We are moving in the right direction. Household food waste has already decreased by an estimated 37,000 tonnes per year since 2009, a figure which compares with a 4.2% rise between 2012 and 2015 across the UK as a whole But do we look like we are on target for slashing it by 33% by 2025? “Our figures indicate,” said Iain Gulland of Zero Waste Scotland, “that we’re not going to hit that with the current way we’re going about food waste. We need to accelerate the activities that we’re doing and get more people engaged, more people thinking about it.”

How not to waste food

1. Know your labels. In the UK it has been estimated that around 2 million tonnes are thrown away due to “not being used in time”, and for a third of this food, date labelling is cited as a factor. However, a lot of people are throwing away food unnecessarily because they don’t know the difference between “use by" and "best before". "Use by" is a safety date, which suggests some health risk if eaten after. "Best before" is basically about quality. If you’re happy with its flavour and texture, then eat away.

2. Freeze it and save it. “The freezer,” says Iain Gulland of Zero Waste Scotland, “has a fantastic role to play in reducing food waste. It’s the pause button. When food is about to go off so often people throw it out – but freezing it stops all that. Basically you can freeze anything. And if you freeze stuff before the use before date then it’s fine.”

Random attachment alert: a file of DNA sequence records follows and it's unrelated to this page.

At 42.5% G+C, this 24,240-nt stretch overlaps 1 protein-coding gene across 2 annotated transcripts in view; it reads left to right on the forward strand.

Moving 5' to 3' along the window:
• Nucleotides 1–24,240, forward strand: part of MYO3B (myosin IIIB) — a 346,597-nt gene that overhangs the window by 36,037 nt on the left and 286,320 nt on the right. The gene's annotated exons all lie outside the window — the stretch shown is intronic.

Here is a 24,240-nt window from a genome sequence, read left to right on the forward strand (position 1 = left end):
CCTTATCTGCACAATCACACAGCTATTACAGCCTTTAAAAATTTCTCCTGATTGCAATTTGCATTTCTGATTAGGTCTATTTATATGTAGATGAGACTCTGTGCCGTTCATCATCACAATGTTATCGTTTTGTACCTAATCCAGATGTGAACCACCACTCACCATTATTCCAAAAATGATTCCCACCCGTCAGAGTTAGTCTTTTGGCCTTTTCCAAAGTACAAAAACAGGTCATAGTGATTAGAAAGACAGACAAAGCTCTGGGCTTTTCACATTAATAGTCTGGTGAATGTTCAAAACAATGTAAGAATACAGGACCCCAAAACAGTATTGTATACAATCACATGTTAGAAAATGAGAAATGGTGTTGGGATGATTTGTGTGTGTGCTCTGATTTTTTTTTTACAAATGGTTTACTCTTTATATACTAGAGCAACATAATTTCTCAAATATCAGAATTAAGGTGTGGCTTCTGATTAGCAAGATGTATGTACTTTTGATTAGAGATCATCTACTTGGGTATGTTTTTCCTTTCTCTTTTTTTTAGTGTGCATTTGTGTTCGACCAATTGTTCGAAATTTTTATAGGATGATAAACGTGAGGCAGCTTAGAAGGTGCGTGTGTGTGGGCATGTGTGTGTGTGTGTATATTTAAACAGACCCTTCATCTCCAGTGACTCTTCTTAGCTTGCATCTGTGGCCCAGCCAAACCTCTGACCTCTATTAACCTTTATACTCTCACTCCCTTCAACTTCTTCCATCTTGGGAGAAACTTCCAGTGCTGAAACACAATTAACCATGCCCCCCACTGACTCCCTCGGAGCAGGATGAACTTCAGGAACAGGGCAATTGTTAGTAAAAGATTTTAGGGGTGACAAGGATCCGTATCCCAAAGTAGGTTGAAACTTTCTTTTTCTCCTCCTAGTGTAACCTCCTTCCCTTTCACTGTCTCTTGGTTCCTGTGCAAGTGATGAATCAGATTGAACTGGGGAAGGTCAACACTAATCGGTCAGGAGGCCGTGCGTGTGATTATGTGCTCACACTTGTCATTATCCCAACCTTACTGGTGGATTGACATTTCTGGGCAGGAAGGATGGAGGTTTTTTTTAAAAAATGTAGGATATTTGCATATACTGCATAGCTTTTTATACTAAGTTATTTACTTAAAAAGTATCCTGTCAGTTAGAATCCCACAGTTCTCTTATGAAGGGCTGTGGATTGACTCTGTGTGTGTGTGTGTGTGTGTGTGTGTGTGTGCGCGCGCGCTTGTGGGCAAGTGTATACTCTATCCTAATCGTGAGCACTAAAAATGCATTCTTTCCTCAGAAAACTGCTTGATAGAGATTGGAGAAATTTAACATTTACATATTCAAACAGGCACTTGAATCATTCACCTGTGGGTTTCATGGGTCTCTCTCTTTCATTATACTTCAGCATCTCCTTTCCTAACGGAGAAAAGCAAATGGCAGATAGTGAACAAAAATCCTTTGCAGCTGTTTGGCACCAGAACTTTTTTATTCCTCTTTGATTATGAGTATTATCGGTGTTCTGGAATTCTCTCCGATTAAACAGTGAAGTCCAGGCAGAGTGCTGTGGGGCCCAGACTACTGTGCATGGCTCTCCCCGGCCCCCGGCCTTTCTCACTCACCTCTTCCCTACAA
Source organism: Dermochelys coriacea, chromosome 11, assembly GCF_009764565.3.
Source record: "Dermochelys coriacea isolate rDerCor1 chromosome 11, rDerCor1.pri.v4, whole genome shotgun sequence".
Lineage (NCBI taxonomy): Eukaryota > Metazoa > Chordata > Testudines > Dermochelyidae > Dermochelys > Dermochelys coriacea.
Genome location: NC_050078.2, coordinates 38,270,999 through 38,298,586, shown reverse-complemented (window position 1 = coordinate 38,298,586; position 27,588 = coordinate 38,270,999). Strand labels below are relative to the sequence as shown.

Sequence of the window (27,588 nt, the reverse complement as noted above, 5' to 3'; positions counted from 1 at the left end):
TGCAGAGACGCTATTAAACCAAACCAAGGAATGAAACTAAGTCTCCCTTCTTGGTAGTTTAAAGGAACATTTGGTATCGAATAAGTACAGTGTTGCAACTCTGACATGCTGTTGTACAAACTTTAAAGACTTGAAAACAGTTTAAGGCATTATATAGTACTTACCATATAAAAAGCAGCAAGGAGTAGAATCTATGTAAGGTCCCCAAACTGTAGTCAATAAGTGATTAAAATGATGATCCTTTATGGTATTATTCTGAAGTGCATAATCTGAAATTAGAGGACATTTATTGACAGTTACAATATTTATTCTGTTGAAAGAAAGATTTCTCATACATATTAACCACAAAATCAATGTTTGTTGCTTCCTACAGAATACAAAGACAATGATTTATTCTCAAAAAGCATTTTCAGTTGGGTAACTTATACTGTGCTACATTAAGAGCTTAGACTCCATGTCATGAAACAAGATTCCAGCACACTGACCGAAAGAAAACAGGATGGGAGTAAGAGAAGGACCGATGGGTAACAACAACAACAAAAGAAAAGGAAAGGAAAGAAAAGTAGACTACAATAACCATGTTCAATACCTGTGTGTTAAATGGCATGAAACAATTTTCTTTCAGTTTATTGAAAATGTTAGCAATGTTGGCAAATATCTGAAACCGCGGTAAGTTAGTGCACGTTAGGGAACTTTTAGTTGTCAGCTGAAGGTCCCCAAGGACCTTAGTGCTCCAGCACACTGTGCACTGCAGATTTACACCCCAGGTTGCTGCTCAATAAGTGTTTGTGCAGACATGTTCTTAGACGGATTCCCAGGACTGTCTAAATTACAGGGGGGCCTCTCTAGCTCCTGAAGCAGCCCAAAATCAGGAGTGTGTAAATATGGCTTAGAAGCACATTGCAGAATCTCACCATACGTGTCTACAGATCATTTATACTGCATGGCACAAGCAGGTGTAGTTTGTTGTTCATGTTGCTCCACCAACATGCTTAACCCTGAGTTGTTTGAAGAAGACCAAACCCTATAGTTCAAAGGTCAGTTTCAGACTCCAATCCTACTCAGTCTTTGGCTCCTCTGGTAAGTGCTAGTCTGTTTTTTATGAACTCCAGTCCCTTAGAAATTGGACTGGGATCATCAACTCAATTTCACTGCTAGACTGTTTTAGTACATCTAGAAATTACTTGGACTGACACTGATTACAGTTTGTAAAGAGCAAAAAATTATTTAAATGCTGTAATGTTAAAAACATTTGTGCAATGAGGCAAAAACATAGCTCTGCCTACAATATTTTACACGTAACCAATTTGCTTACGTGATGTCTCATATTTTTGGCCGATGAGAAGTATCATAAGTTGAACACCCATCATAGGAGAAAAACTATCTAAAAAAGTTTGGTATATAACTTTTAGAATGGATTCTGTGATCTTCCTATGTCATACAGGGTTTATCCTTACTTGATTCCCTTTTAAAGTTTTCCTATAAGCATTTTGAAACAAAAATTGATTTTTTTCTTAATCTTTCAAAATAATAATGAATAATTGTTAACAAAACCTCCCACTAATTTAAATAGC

3. Use a shopping list. Less than half of people use a shopping list, yet, as a report by Sainsbury’s estimated, it could save people £145 a week. That same report also found that 4.4 million tonnes of food waste is avoidable and is caused by overbuying and lack of planning.

4. Take a fridge photo. Selina Juul, the Danish activist who has been behind Stop Wasting Food a campaign that has seen a 25% reduction in food waste in Denmark, says she regularly uses this “hack” of taking a mobile phone shot of the contents of her fridge before going out, as a handy reminder.

5. Ask for a doggy bag. Don’t be embarrassed. You’re now officially allowed to. Since Zero Waste Scotland ran a pilot project called Good To Go, some restaurants have pro-actively been offering doggy bags for food you don’t manage to eat. But even if they aren’t part of the scheme, it’s still worth asking, and you can even take along your own box. “We’re trying to make it more of a mainstream activity,” says Iain Gulland of Zero Waste Scotland. “If you’re out and you order too much you should think about taking it home.” Around 34% of the waste disposed of by Scottish restaurants is estimated to be "plate waste" – good food left by the customer at the end of the meal.